WASHINGTON–Life insurance agent trade groups had a guarded reaction to the proposed compromise tax cut unveiled by President Barack Obama late Monday.
Comments by officials at the Association for Advanced Life Underwriting (AALU) and the National Association of Insurance and Financial Advisors (NAIFA) were both made as President Obama prepared to hold a mid-afternoon press conference in an effort to create support within his own party for the expensive proposal.
Democrats in both the House and Senate angrily opposed a provision of the proposal that would extend the Bush-era tax cuts to even the wealthiest taxpayers.
Both AALU and NAIFA again reiterated that their priority is establishment of sustainable and certain estate tax policy.
But they both noted that many details were lacking–for example, whether the deal would include reunification of the estate and gift tax and what special rules would be crafted for taxpayers who have died in 2010.
AALU officials said in their comments they were concerned about the long-term sustainability of the expensive proposal “in light of bipartisan recognition of the need to address escalating federal budget deficits.”
And NAIFA officials said they “hope that the reported two-year agreement on estate tax rules between President Obama and Congressional leaders will in fact turn out to be the beginning of political sustainability and certainty.”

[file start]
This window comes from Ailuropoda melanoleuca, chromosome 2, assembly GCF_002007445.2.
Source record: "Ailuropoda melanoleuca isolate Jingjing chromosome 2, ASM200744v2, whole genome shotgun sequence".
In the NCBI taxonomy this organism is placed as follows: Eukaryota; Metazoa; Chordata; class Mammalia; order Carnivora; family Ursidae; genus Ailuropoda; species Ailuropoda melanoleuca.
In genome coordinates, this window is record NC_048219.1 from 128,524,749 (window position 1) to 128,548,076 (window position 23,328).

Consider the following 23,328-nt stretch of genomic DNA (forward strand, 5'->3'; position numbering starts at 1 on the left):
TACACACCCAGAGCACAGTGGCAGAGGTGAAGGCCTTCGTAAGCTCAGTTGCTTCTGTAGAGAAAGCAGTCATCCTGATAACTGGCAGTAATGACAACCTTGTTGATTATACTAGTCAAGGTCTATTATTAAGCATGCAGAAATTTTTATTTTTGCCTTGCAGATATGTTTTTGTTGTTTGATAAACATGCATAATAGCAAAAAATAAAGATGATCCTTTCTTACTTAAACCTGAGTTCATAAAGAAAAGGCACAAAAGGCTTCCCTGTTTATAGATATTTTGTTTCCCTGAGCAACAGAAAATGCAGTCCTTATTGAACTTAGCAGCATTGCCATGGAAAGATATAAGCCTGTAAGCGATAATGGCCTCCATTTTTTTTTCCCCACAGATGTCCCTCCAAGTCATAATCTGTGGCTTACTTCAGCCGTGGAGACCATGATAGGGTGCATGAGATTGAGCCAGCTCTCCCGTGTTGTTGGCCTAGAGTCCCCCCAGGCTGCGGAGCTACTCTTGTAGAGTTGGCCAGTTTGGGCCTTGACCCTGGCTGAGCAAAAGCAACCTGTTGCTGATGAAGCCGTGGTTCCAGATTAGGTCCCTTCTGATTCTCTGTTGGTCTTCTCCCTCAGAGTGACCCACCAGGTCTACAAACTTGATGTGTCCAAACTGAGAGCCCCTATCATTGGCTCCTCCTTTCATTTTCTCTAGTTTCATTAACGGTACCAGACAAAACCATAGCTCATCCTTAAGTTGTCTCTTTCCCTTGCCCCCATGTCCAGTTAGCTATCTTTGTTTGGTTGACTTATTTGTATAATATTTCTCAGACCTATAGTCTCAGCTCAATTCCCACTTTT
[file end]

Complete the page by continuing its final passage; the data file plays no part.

Under the deal, each person would receive a $5 million exemption from the estate tax, and the top rate would be 35%, the level favored by Republicans as a compromise to their demand for an end to the estate tax. The package would expire in two years.
Under legislation proposed by Rep. Earl Pomeroy (D-N.D.) in 2009, the rate would be a $3.5 million exemption and a 45% maximum tax rate. Pomeroy was defeated for reelection last month.
The deal includes a two-year extension of the Bush-era tax cuts. This is estimated to cost $314.9 billion, according to a Dec. 3 study from the nonpartisan Congressional Research Service.
It also includes a 2% rollback of individuals’ payroll taxes that are used to fund Social Security. The White House said the cost of this one-year measure is $120 billion and that it wouldn’t affect Social Security’s solvency.
Also included is a child tax credit, earned income tax credit and a credit to help students afford college.
Another provision would preserve extended jobless benefits, also known as unemployment insurance, for 13 months. The White House estimates a 13-month extension would cost $56 billion.